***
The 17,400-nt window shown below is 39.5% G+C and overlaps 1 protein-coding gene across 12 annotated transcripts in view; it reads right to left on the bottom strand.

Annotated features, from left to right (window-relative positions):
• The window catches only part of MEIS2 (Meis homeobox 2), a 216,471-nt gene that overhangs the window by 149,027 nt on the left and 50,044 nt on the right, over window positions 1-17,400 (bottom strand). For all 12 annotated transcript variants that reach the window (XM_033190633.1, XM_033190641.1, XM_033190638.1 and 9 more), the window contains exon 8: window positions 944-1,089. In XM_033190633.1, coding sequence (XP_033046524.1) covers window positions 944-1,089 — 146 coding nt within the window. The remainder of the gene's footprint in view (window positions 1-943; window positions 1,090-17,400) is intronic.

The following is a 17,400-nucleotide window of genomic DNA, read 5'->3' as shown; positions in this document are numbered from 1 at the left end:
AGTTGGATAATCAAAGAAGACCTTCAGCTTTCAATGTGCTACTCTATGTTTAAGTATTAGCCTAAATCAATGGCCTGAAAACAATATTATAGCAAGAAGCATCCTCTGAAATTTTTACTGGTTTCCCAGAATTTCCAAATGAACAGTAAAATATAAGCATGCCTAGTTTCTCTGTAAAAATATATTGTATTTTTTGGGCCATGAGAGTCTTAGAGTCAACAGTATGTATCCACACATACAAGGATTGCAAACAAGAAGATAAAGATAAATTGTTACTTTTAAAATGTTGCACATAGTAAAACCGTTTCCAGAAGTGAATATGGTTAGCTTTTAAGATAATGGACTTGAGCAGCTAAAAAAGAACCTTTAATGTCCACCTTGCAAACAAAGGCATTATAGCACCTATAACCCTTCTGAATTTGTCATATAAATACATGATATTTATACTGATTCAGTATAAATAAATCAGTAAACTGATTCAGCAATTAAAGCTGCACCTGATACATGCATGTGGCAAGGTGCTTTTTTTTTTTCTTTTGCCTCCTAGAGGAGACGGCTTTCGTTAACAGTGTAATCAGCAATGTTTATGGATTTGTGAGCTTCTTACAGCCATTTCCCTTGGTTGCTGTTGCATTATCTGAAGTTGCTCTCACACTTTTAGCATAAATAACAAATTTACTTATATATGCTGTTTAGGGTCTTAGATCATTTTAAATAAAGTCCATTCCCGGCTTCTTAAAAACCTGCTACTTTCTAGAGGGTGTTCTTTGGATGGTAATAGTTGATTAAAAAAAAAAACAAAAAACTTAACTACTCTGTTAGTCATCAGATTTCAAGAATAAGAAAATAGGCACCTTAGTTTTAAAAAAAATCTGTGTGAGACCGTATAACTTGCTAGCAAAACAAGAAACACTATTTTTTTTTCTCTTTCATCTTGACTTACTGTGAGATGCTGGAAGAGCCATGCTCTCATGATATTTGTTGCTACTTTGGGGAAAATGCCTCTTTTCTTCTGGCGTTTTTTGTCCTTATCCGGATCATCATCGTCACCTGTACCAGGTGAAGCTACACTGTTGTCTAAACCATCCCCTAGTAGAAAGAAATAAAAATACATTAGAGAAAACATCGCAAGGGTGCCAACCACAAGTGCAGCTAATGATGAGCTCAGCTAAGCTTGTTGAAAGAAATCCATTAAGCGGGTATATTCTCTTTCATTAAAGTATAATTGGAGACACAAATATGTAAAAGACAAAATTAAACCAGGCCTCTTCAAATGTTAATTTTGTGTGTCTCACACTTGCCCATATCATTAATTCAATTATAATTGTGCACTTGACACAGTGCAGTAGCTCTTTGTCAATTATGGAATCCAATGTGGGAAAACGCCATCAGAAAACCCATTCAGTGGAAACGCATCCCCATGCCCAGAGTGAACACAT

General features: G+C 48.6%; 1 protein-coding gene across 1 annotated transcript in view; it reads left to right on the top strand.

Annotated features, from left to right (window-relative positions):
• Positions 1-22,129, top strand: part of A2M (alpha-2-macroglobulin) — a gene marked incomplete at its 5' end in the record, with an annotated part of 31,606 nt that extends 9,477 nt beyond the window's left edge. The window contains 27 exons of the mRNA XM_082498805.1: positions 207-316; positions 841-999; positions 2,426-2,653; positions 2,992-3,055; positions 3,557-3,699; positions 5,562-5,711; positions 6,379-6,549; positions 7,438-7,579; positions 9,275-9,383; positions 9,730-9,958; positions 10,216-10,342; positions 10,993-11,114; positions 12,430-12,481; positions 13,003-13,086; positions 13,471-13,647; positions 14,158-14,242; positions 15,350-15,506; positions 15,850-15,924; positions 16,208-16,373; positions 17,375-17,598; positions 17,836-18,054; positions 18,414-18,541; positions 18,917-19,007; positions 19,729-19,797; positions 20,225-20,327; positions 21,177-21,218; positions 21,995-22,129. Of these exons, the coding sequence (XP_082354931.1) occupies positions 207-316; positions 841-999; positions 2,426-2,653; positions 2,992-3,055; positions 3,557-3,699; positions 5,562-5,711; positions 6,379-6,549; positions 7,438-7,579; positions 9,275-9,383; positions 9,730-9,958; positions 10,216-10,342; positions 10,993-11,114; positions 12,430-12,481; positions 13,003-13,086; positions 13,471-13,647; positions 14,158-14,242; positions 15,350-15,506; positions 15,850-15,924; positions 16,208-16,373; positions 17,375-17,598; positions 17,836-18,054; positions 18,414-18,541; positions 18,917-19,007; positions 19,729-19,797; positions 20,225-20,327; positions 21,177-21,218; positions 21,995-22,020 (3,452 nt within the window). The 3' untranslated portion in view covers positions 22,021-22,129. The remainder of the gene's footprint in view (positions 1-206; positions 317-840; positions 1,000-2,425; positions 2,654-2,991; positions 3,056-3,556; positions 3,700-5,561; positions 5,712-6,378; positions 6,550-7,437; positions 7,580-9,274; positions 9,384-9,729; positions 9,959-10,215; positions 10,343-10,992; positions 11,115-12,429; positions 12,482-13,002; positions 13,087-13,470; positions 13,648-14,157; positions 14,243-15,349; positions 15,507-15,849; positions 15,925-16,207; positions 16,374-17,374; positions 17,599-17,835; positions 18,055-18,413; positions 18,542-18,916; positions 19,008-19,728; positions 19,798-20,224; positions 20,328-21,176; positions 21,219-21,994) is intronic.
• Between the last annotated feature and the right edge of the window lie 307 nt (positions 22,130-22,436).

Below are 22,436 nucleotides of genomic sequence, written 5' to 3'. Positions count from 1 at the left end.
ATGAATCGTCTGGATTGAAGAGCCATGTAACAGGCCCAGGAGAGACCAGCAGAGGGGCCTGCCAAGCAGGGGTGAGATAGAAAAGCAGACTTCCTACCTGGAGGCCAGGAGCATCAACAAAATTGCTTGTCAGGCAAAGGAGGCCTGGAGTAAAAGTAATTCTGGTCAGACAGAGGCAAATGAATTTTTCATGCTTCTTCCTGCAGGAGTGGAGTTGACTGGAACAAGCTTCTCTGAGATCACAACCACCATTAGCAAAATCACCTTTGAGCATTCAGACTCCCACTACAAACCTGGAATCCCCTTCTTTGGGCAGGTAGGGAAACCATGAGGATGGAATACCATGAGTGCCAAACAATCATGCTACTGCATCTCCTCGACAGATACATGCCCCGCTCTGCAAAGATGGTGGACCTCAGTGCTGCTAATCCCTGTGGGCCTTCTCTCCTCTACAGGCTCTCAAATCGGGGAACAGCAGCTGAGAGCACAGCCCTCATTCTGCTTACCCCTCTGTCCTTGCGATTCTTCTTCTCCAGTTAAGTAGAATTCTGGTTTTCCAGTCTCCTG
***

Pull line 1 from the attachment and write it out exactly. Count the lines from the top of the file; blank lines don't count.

The 17,400-nt window shown below is 39.5% G+C and overlaps 1 protein-coding gene across 12 annotated transcripts in view; it reads right to left on the bottom strand.